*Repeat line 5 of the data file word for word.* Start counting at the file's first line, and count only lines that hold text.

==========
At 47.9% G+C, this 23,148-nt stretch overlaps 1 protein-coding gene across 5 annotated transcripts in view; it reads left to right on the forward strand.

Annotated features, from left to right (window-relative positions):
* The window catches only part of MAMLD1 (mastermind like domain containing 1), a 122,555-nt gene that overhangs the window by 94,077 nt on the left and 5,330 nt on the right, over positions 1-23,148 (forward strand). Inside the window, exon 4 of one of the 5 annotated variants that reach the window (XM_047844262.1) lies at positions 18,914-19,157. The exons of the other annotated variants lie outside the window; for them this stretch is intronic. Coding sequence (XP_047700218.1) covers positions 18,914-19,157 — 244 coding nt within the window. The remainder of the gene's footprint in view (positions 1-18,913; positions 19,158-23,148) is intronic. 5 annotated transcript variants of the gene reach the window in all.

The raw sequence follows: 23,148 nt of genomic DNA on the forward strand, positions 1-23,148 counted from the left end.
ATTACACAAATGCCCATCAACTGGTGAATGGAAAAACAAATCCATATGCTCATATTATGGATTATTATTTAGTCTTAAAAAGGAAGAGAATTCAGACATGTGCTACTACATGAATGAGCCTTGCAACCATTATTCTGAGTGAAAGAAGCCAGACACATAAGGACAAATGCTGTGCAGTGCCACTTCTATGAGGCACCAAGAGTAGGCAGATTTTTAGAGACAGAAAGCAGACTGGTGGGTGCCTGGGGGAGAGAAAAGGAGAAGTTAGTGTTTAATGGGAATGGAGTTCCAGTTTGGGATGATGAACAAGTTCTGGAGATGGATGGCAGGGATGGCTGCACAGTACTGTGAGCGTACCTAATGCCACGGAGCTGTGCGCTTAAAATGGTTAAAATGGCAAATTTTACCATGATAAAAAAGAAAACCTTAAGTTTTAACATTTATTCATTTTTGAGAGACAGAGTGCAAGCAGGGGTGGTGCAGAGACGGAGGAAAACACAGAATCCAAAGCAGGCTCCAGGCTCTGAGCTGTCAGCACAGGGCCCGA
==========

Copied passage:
ATTACACAAATGCCCATCAACTGGTGAATGGAAAAACAAATCCATATGCTCATATTATGGATTATTATTTAGTCTTAAAAAGGAAGAGAATTCAGACATGTGCTACTACATGAATGAGCCTTGCAACCATTATTCTGAGTGAAAGAAGCCAGACACATAAGGACAAATGCTGTGCAGTGCCACTTCTATGAGGCACCAAGAGTAGGCAGATTTTTAGAGACAGAAAGCAGACTGGTGGGTGCCTGGGGGAGAGAAAAGGAGAAGTTAGTGTTTAATGGGAATGGAGTTCCAGTTTGGGATGATGAACAAGTTCTGGAGATGGATGGCAGGGATGGCTGCACAGTACTGTGAGCGTACCTAATGCCACGGAGCTGTGCGCTTAAAATGGTTAAAATGGCAAATTTTACCATGATAAAAAAGAAAACCTTAAGTTTTAACATTTATTCATTTTTGAGAGACAGAGTGCAAGCAGGGGTGGTGCAGAGACGGAGGAAAACACAGAATCCAAAGCAGGCTCCAGGCTCTGAGCTGTCAGCACAGGGCCCGA